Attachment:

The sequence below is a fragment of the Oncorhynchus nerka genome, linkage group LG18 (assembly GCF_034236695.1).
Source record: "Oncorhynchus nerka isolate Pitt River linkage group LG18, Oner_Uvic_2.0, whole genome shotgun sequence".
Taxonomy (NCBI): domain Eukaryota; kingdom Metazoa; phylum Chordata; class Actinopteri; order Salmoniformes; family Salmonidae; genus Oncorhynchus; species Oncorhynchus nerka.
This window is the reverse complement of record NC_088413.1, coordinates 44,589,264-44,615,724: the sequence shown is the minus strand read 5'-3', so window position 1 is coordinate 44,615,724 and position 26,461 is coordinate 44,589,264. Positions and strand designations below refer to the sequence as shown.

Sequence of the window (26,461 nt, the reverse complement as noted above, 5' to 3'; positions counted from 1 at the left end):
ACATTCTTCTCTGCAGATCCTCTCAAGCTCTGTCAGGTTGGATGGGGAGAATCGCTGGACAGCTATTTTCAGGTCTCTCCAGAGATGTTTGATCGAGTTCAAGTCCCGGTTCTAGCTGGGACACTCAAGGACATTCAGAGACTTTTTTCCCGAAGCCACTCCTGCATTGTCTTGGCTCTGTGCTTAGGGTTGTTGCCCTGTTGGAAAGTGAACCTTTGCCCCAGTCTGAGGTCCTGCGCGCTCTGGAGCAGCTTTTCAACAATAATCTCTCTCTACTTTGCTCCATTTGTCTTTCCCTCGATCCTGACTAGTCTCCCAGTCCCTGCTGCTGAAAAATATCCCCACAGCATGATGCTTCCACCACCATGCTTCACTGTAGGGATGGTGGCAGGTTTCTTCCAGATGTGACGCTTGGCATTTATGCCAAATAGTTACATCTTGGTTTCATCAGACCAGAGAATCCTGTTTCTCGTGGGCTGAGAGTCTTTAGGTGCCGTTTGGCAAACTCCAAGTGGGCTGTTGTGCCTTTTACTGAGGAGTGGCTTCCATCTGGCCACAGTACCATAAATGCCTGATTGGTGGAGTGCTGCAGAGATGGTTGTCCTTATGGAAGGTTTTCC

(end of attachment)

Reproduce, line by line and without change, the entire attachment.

The sequence below is a fragment of the Oncorhynchus nerka genome, linkage group LG18 (assembly GCF_034236695.1).
Source record: "Oncorhynchus nerka isolate Pitt River linkage group LG18, Oner_Uvic_2.0, whole genome shotgun sequence".
Taxonomy (NCBI): domain Eukaryota; kingdom Metazoa; phylum Chordata; class Actinopteri; order Salmoniformes; family Salmonidae; genus Oncorhynchus; species Oncorhynchus nerka.
This window is the reverse complement of record NC_088413.1, coordinates 44,589,264-44,615,724: the sequence shown is the minus strand read 5'-3', so window position 1 is coordinate 44,615,724 and position 26,461 is coordinate 44,589,264. Positions and strand designations below refer to the sequence as shown.

Sequence of the window (26,461 nt, the reverse complement as noted above, 5' to 3'; positions counted from 1 at the left end):
ACATTCTTCTCTGCAGATCCTCTCAAGCTCTGTCAGGTTGGATGGGGAGAATCGCTGGACAGCTATTTTCAGGTCTCTCCAGAGATGTTTGATCGAGTTCAAGTCCCGGTTCTAGCTGGGACACTCAAGGACATTCAGAGACTTTTTTCCCGAAGCCACTCCTGCATTGTCTTGGCTCTGTGCTTAGGGTTGTTGCCCTGTTGGAAAGTGAACCTTTGCCCCAGTCTGAGGTCCTGCGCGCTCTGGAGCAGCTTTTCAACAATAATCTCTCTCTACTTTGCTCCATTTGTCTTTCCCTCGATCCTGACTAGTCTCCCAGTCCCTGCTGCTGAAAAATATCCCCACAGCATGATGCTTCCACCACCATGCTTCACTGTAGGGATGGTGGCAGGTTTCTTCCAGATGTGACGCTTGGCATTTATGCCAAATAGTTACATCTTGGTTTCATCAGACCAGAGAATCCTGTTTCTCGTGGGCTGAGAGTCTTTAGGTGCCGTTTGGCAAACTCCAAGTGGGCTGTTGTGCCTTTTACTGAGGAGTGGCTTCCATCTGGCCACAGTACCATAAATGCCTGATTGGTGGAGTGCTGCAGAGATGGTTGTCCTTATGGAAGGTTTTCC